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comment_post_ID); ?> I am a senior citizen who has lived in many areas of the US, the farthest south being Virginia DC area. There are several church plants in the area--some failed, some doing well. One of the sadist failures was a plant in NW Washington near a large Presbyterian Church (I had been an elder in the church, so I knew the area) where changes in church doctrine was driving many away from the PCUSA churches. There were many mature Christians who lived in the area who were very willing to participate and give generously to the church. Its failure was a loss. The pastor and his wife lived in a VA suburb, wanted something that would appeal to their tastes, which included "praise music". There was a professional piano teacher and several people who had sung in choirs in the area. Their suggestions were completely ignored. Forget that there was joyous participation in singing hymns and silence by many for the praise music. The experienced church leaders that were attending were expected to seek the wisdom of the pastor who did not live in the area rather than have any role in leadership. There is another church plant in Northern Virginia that seems to be going the same way. My take: the pastors should get past their high-school and college days culture and get to know and appreciate the people of the community. Do not try to reproduce Intervarsity or Campus Crusade. Hymns are not a sin and "uneducated" (never graduated from college) should not be ignored as uninformed or stupid. People who have served in and/or live in the area are needed in leadership and not just to serve coffee and give. We all need to pray together and serve God in the community in which there is to be a plant. Glenna Hendricks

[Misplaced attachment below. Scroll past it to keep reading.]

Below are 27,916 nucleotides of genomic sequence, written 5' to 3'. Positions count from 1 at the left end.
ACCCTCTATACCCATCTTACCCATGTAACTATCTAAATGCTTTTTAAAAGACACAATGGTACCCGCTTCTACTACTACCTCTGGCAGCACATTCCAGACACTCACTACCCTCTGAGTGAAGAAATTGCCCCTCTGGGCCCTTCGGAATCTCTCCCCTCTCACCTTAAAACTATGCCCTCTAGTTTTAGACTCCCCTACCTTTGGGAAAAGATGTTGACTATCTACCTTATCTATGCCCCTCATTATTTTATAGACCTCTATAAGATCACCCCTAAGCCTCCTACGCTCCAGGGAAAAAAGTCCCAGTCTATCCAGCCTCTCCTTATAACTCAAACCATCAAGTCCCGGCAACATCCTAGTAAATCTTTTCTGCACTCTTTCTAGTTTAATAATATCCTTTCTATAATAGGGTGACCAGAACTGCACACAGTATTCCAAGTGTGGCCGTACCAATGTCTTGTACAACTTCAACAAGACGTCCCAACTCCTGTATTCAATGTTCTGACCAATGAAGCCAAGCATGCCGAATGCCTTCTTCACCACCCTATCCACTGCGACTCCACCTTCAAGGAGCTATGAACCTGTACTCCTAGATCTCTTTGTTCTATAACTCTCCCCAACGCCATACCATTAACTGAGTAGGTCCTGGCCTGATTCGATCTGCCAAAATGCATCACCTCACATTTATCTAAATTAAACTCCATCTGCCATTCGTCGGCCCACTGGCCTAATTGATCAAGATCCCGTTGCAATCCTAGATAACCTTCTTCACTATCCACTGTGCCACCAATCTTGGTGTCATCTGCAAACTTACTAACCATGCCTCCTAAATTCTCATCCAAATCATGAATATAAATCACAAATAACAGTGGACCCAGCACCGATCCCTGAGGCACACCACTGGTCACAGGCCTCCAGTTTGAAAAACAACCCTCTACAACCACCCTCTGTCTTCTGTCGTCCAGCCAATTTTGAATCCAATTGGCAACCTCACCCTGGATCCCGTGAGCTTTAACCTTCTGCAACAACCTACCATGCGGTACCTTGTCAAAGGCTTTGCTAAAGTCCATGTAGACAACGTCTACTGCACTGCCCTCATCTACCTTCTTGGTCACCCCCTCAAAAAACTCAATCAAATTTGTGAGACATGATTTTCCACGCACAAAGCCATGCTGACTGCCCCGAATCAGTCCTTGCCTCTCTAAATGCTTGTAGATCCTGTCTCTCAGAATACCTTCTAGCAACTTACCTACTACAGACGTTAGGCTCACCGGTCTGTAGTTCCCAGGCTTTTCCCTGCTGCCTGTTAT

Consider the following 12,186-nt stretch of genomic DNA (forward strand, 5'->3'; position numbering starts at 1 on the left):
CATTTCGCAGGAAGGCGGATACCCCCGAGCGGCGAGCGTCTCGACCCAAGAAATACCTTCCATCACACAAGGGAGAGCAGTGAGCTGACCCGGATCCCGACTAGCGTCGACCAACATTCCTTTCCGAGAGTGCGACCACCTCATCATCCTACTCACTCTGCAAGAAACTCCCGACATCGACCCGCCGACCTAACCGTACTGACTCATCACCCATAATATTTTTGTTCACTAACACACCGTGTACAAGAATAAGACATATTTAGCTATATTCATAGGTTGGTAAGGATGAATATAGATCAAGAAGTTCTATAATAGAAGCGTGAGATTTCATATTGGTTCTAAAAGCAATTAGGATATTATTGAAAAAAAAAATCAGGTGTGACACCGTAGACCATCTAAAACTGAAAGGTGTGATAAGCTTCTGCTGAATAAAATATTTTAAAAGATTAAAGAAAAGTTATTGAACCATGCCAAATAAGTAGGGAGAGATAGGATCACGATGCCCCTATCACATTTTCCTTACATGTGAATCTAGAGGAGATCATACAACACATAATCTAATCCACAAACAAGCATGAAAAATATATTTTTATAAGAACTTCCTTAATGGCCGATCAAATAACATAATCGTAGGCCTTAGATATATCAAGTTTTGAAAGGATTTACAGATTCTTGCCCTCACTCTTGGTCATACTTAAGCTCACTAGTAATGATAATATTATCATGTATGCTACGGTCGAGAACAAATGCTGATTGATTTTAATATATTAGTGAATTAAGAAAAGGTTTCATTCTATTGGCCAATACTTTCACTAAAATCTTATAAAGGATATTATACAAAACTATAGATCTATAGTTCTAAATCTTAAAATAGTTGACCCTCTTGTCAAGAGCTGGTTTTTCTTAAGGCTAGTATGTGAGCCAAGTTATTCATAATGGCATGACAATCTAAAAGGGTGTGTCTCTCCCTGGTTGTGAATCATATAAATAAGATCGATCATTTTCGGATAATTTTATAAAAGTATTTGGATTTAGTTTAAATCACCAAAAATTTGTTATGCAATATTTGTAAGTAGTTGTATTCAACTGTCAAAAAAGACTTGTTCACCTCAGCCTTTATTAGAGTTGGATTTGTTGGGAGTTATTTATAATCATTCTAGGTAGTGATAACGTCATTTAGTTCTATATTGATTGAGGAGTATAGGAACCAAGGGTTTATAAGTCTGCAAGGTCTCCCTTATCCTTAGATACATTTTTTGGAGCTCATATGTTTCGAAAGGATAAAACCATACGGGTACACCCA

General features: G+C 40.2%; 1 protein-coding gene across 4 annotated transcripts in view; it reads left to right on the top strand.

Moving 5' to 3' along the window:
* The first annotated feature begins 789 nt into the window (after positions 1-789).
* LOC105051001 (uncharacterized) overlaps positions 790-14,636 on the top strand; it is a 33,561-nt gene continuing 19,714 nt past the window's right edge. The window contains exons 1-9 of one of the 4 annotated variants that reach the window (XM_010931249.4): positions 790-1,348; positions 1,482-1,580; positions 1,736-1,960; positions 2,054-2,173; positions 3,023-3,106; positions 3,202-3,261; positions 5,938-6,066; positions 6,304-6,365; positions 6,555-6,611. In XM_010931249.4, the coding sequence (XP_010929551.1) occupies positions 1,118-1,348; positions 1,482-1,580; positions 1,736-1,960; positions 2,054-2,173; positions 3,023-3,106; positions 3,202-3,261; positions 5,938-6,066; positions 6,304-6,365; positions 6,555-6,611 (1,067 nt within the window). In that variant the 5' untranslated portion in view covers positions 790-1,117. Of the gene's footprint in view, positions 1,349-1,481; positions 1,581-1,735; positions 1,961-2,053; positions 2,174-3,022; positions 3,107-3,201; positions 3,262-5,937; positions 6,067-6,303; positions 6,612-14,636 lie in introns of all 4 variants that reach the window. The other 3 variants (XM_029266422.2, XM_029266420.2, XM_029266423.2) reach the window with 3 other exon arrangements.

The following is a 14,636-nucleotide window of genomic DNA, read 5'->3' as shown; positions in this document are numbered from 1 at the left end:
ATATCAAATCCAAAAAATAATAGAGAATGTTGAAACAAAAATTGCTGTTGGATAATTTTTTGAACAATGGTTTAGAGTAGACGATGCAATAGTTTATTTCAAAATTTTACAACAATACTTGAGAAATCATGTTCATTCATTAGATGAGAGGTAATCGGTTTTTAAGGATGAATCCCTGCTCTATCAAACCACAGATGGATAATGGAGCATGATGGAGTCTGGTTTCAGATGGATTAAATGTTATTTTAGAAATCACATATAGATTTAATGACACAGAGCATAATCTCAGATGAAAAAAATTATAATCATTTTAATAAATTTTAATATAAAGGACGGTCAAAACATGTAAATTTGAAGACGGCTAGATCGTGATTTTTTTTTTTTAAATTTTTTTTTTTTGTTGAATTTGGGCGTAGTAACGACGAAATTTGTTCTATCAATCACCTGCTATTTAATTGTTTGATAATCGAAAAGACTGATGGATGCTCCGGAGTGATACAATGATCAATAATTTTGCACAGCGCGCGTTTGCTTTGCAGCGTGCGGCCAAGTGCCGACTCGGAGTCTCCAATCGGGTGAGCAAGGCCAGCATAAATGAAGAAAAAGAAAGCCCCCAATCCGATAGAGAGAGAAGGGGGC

— Glenna Hendricks